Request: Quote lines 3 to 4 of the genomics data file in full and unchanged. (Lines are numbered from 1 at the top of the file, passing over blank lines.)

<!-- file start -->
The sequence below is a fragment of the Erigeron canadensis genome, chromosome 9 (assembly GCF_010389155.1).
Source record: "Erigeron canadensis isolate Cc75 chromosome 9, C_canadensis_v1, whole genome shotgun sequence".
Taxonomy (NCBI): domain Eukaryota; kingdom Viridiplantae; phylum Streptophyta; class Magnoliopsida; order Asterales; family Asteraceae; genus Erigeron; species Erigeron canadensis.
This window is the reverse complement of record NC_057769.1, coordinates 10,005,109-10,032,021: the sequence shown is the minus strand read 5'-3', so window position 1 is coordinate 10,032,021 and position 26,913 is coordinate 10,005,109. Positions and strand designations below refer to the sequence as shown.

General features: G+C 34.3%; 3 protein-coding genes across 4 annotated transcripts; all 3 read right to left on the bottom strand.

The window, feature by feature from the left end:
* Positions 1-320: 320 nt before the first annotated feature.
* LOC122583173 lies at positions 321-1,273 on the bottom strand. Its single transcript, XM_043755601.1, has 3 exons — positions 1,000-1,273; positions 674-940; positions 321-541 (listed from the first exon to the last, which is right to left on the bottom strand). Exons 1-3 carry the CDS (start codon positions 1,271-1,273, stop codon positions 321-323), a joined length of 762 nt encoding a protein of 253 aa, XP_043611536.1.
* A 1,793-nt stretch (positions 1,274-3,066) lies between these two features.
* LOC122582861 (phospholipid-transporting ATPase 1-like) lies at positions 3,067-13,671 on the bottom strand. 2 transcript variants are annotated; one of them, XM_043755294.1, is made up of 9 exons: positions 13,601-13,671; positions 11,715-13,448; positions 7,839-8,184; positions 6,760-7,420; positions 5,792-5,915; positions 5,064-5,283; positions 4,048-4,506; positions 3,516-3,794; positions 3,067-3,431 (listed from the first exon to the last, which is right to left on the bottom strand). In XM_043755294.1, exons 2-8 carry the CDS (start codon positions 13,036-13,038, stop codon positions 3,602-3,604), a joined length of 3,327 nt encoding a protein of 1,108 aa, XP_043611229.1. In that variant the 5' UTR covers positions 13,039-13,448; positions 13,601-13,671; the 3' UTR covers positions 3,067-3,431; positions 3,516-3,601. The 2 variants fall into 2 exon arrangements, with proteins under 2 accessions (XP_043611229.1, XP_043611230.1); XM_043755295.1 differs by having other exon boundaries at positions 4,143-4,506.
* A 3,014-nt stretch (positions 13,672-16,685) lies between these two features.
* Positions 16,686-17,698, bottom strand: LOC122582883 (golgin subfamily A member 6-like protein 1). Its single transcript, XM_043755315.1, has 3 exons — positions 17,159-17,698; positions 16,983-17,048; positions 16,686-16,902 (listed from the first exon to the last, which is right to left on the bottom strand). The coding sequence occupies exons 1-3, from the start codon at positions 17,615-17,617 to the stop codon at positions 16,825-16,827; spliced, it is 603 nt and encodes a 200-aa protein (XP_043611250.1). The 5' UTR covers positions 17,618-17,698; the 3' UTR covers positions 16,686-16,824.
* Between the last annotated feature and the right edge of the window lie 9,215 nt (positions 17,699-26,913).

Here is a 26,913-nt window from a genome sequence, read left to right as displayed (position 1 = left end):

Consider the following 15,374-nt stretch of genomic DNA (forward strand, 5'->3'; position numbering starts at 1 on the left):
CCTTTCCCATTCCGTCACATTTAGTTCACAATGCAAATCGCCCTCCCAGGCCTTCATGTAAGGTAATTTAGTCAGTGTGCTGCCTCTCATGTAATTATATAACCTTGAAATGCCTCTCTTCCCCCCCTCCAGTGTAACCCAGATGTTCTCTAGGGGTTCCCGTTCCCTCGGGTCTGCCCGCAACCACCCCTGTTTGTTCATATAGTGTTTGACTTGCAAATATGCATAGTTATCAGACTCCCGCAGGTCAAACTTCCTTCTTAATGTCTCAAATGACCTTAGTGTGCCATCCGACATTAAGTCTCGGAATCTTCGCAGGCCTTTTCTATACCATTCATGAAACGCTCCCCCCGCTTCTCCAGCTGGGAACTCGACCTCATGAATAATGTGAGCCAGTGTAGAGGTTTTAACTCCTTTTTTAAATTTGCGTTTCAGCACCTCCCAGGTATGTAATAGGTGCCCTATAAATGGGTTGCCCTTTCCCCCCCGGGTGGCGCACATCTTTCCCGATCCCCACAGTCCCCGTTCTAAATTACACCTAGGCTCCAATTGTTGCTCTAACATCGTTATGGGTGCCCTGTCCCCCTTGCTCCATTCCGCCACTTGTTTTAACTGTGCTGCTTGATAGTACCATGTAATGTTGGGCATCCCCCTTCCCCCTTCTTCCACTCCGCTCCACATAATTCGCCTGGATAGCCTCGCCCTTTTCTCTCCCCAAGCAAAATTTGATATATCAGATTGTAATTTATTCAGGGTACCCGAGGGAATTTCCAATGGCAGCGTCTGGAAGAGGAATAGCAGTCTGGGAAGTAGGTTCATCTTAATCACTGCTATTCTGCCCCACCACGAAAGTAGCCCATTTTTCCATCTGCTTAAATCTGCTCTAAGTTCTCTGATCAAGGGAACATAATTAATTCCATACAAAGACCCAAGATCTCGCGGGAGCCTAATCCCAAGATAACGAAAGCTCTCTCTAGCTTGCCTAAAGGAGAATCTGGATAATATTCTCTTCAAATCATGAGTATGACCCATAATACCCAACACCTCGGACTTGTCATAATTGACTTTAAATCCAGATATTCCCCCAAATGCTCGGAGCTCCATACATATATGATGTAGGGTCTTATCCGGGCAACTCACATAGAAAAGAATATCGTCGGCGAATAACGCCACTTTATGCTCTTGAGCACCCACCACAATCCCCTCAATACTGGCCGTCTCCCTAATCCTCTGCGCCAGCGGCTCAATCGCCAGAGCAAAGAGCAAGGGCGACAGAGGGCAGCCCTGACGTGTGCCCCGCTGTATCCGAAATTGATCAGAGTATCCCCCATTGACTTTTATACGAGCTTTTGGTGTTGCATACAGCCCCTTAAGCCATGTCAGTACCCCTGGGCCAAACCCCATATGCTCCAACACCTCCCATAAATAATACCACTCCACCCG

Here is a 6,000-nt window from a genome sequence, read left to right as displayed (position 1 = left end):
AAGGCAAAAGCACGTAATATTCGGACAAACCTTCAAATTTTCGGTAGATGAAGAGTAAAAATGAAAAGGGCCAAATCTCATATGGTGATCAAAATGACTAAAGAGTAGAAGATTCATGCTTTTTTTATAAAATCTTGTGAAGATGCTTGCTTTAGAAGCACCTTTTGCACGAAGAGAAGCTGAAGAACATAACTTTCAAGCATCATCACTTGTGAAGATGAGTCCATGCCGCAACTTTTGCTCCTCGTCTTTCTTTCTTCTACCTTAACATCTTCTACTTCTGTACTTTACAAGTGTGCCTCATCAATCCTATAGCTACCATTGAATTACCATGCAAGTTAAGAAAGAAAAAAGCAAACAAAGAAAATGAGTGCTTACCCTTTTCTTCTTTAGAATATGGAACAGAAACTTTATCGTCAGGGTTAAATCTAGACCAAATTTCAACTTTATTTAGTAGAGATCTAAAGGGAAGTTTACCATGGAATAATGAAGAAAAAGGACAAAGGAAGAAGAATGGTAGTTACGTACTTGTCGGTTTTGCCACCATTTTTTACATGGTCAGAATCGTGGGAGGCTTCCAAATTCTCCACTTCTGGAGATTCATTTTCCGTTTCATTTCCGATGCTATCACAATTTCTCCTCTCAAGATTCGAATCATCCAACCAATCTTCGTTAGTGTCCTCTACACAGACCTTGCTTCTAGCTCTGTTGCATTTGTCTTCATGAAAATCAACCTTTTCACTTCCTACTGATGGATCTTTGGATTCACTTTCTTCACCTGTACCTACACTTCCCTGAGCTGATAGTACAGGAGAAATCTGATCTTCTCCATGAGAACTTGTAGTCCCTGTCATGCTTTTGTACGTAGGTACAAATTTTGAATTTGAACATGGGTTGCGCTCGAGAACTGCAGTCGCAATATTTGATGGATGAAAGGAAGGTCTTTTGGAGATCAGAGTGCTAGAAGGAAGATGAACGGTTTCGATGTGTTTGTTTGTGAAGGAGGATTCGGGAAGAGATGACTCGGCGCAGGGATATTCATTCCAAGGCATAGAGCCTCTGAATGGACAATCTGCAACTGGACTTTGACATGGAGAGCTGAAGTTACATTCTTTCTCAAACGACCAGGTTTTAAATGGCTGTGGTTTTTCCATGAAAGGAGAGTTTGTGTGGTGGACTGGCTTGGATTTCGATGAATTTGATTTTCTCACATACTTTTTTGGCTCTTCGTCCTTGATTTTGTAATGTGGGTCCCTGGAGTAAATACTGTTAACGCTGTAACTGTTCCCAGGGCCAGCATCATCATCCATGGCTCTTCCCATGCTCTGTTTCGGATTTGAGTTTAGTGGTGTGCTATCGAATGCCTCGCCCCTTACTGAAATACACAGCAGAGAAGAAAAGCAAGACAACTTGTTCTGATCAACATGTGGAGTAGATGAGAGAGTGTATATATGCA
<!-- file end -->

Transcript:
Taxonomy (NCBI): domain Eukaryota; kingdom Viridiplantae; phylum Streptophyta; class Magnoliopsida; order Asterales; family Asteraceae; genus Erigeron; species Erigeron canadensis.
This window is the reverse complement of record NC_057769.1, coordinates 10,005,109-10,032,021: the sequence shown is the minus strand read 5'-3', so window position 1 is coordinate 10,032,021 and position 26,913 is coordinate 10,005,109. Positions and strand designations below refer to the sequence as shown.